United Nations : India has been elected to the Security Council with an overwhelming majority of 184 votes running on a platform of fighting terrorism and promoting the ethos of “Vasudhaiva Kutumbakam” — the world is one family.
Wednesday’s elections took place against the backdrop of the conflict in Ladakh with China, whom it will join on the Council in January.
New Delhi won the Asia Pacific seat on the highest decision-making body of the UN with the unanimous support of the countries in the 55-member group, with China and Pakistan, at least openly, conceding support in face of overwhelming backing for India from the others.
Though India ran unopposed from Asia, eight countries apparently did not vote for India in the secret ballot in which 192 of the 193 member nations participated.
India will serve its eighth two-year term as a non-permanent member without veto powers, even as it pursues on a parallel track UN reforms aimed at getting a permanent seat.
Running unopposed for the seat for Latin American and Caribbean countries, Mexico won with 187 votes.
The ten non-permanent Security Council seats are distributed among five regional groups and elections are held every year for the five that fall vacant on alternate years.
But there were contested elections for the three other seats.
Canada was routed in its bid for one of the two seats allotted to the group made up of West European countries and others like Canada and Australia that do not fit in elsewhere.
In a setback to Prime Minister Justin Trudeau who personally campaigned hard for the seat, it received only 108 votes.
Norway with 130 votes and Ireland with 128 were elected to the two seats.
Neither Kenya nor Djibouti received a two-thirds majority and a runoff is to be held later.
Kenya, which received 113 votes for the African seat had the endorsement of the continent’s countries, while Djibouti which counted on a rift between the Arab and Non-Arab nations in the group received 78 votes.
In a last-minute pitch, India’s Permanent Representative T.S. Tirumurti said in a video message, “India’s presence in the Security Council will help bring to the world our ethos that the world is one family — Vasudhaiva Kutumbakam.”
In a campaign document unveiled by External Affairs Minister S Jaishankar in New Delhi, India laid out a “5S” approach of Samman (Respect), Samvad (Dialogue), Sahyog (Cooperation) Shanti (Peace) and Samriddi (Prosperity) for its service on the Council.
The document setting out India’s agenda said that a reformed multilateralism isAa must for the post-COVID19 era.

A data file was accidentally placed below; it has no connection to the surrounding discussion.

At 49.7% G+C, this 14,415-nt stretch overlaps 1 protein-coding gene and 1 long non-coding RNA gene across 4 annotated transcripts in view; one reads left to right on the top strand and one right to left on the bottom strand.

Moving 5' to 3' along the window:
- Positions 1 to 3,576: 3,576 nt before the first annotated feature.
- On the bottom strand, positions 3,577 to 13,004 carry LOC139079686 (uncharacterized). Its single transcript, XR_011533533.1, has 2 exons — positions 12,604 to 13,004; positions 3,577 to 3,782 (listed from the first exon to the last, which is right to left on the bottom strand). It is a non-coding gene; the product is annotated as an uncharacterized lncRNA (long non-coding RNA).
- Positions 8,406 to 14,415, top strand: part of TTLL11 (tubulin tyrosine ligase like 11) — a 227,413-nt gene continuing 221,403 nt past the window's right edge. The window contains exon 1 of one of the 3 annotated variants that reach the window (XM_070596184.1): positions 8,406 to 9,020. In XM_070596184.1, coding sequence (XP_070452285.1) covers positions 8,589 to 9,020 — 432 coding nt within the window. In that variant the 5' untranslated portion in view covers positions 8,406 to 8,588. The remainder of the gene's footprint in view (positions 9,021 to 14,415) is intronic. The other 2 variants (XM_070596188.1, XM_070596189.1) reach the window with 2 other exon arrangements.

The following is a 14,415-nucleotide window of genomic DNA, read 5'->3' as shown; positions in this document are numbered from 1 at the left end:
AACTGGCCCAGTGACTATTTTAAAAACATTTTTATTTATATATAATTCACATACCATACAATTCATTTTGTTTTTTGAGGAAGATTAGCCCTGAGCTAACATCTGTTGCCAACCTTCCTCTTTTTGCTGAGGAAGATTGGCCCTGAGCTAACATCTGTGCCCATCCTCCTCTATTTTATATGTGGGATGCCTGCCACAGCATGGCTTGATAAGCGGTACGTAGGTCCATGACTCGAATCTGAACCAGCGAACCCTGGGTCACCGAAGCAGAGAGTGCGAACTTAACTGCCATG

Besides fighting terrorism, a priority for India, which historically the largest contributor peacekeeping operations, that the document listed was streamlining UN peacekeeping to “ensure greater clarity, direction, and professionalism.”
While addressing the abuse of technology by terrorists, the document said that technology must be promoted with “a human touch” and India will promote partnerships to harness it to reduce human suffering and build resilient communities.
India will replace Indonesia, whose term ends at the end of the year, on the Council and join Vietnam as one of the two non-permanent Asian.
India will step into a Council Chamber paralysed by the polarisation of its veto-wielding permanent members that almost harks back to the Cold War era.
It will have to deftly deal with intractable issues like the Syrian civil war with international dimensions, Ukraine’s disputes with Russia, the US — or President Donald Trump’s — obsession with Iran or its fallout and Yemen where the UN has not been able to act because of the standoff between the West and Russia and China.
But at least when China tries to bring up the Kashmir issue in the Council as it has done twice recently, India will be right there.
In elections held simultaneously, Volkan Bozkir, a Turkish diplomat and politician who ran unopposed was chosen president of the next session of the General Assembly that starts in September.
Eighteen countries that ran unopposed for as many seats on the Economic and Social Council (ECOSOC) were also elected.
India’s last term was in 2011-12 and Hardeep Singh Puri, who was then India’s Permanent Representative and is now a minister, immediately afterwards planned to bid for its next term not wanting a long gap like the 19 years since the previous 1991-92 tenure.
Intense diplomacy by him and his successor, Asoke Mukerji, sealed India’s bid for the 2021-22 term.
Afghanistan had initially expressed interest in running for the 2021-22 term but did not pursue it, leaving the field for India.